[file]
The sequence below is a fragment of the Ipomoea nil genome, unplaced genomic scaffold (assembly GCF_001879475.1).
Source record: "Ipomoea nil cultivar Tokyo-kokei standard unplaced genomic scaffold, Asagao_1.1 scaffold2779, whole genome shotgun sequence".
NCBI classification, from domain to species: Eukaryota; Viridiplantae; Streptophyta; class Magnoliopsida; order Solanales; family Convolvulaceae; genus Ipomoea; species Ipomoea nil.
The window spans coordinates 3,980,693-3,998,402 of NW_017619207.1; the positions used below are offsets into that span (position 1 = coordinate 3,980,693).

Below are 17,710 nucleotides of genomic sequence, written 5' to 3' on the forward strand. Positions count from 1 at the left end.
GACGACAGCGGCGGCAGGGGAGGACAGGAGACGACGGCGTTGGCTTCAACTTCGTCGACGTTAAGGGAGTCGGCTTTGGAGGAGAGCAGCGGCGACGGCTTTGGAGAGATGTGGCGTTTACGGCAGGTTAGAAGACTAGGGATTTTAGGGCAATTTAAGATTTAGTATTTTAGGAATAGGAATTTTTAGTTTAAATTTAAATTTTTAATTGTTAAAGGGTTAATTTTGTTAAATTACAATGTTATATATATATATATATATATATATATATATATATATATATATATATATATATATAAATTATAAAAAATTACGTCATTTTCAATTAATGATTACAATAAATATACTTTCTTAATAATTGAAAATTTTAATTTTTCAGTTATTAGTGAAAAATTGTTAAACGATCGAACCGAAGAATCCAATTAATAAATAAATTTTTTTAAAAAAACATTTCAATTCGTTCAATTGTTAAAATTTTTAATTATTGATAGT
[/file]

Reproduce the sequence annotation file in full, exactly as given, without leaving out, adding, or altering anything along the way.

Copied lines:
The sequence below is a fragment of the Ipomoea nil genome, unplaced genomic scaffold (assembly GCF_001879475.1).
Source record: "Ipomoea nil cultivar Tokyo-kokei standard unplaced genomic scaffold, Asagao_1.1 scaffold2779, whole genome shotgun sequence".
NCBI classification, from domain to species: Eukaryota; Viridiplantae; Streptophyta; class Magnoliopsida; order Solanales; family Convolvulaceae; genus Ipomoea; species Ipomoea nil.
The window spans coordinates 3,980,693-3,998,402 of NW_017619207.1; the positions used below are offsets into that span (position 1 = coordinate 3,980,693).

Below are 17,710 nucleotides of genomic sequence, written 5' to 3' on the forward strand. Positions count from 1 at the left end.
GACGACAGCGGCGGCAGGGGAGGACAGGAGACGACGGCGTTGGCTTCAACTTCGTCGACGTTAAGGGAGTCGGCTTTGGAGGAGAGCAGCGGCGACGGCTTTGGAGAGATGTGGCGTTTACGGCAGGTTAGAAGACTAGGGATTTTAGGGCAATTTAAGATTTAGTATTTTAGGAATAGGAATTTTTAGTTTAAATTTAAATTTTTAATTGTTAAAGGGTTAATTTTGTTAAATTACAATGTTATATATATATATATATATATATATATATATATATATATATATATATATATATATAAATTATAAAAAATTACGTCATTTTCAATTAATGATTACAATAAATATACTTTCTTAATAATTGAAAATTTTAATTTTTCAGTTATTAGTGAAAAATTGTTAAACGATCGAACCGAAGAATCCAATTAATAAATAAATTTTTTTAAAAAAACATTTCAATTCGTTCAATTGTTAAAATTTTTAATTATTGATAGT